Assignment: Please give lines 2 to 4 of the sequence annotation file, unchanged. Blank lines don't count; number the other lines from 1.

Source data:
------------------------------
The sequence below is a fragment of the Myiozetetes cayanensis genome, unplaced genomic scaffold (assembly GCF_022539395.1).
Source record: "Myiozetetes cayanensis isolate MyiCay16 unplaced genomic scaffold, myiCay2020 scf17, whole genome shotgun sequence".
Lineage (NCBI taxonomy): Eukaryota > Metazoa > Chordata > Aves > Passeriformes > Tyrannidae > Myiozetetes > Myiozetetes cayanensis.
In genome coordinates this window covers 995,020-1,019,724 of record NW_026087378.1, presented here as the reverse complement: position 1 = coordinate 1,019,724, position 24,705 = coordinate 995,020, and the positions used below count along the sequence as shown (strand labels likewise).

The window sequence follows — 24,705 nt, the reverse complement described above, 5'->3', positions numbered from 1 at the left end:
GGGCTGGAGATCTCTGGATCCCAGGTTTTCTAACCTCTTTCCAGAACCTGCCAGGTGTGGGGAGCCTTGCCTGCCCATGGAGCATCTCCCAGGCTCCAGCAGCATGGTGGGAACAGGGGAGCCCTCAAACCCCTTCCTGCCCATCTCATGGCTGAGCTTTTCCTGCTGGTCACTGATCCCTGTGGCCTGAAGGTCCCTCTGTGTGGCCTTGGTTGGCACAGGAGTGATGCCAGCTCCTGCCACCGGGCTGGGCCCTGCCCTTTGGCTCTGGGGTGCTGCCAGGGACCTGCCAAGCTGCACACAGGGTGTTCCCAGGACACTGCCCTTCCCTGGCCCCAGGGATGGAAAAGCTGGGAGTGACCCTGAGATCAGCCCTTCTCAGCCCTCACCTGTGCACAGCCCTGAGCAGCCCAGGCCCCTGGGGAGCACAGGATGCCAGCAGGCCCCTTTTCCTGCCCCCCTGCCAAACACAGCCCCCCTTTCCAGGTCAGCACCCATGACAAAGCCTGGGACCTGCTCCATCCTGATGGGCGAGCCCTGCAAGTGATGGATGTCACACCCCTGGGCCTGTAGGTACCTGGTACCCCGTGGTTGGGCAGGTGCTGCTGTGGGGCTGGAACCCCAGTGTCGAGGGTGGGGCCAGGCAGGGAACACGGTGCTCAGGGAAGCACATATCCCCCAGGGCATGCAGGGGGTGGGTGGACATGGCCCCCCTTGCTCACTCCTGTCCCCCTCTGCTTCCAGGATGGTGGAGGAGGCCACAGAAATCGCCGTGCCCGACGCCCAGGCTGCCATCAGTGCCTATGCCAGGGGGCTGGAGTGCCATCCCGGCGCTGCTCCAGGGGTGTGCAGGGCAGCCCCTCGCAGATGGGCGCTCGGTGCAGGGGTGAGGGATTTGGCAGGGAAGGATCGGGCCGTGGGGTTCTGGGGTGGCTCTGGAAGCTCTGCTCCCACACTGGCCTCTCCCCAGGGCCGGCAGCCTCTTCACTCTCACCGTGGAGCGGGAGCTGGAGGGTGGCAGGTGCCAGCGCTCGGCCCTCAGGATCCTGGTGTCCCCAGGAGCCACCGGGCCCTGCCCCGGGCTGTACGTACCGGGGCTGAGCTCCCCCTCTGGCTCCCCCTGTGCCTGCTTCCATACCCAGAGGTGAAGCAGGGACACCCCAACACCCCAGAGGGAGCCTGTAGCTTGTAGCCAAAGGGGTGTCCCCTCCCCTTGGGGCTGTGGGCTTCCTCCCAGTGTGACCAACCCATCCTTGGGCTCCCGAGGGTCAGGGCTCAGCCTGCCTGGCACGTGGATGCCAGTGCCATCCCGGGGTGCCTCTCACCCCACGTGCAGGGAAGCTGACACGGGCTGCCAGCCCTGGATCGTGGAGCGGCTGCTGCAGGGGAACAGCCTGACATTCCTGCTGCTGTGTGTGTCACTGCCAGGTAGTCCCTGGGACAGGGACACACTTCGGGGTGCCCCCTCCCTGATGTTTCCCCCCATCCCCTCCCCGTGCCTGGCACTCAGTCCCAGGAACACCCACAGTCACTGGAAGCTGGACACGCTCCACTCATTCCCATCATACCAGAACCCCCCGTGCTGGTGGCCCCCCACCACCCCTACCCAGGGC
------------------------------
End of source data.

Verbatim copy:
Source record: "Myiozetetes cayanensis isolate MyiCay16 unplaced genomic scaffold, myiCay2020 scf17, whole genome shotgun sequence".
Lineage (NCBI taxonomy): Eukaryota > Metazoa > Chordata > Aves > Passeriformes > Tyrannidae > Myiozetetes > Myiozetetes cayanensis.
In genome coordinates this window covers 995,020-1,019,724 of record NW_026087378.1, presented here as the reverse complement: position 1 = coordinate 1,019,724, position 24,705 = coordinate 995,020, and the positions used below count along the sequence as shown (strand labels likewise).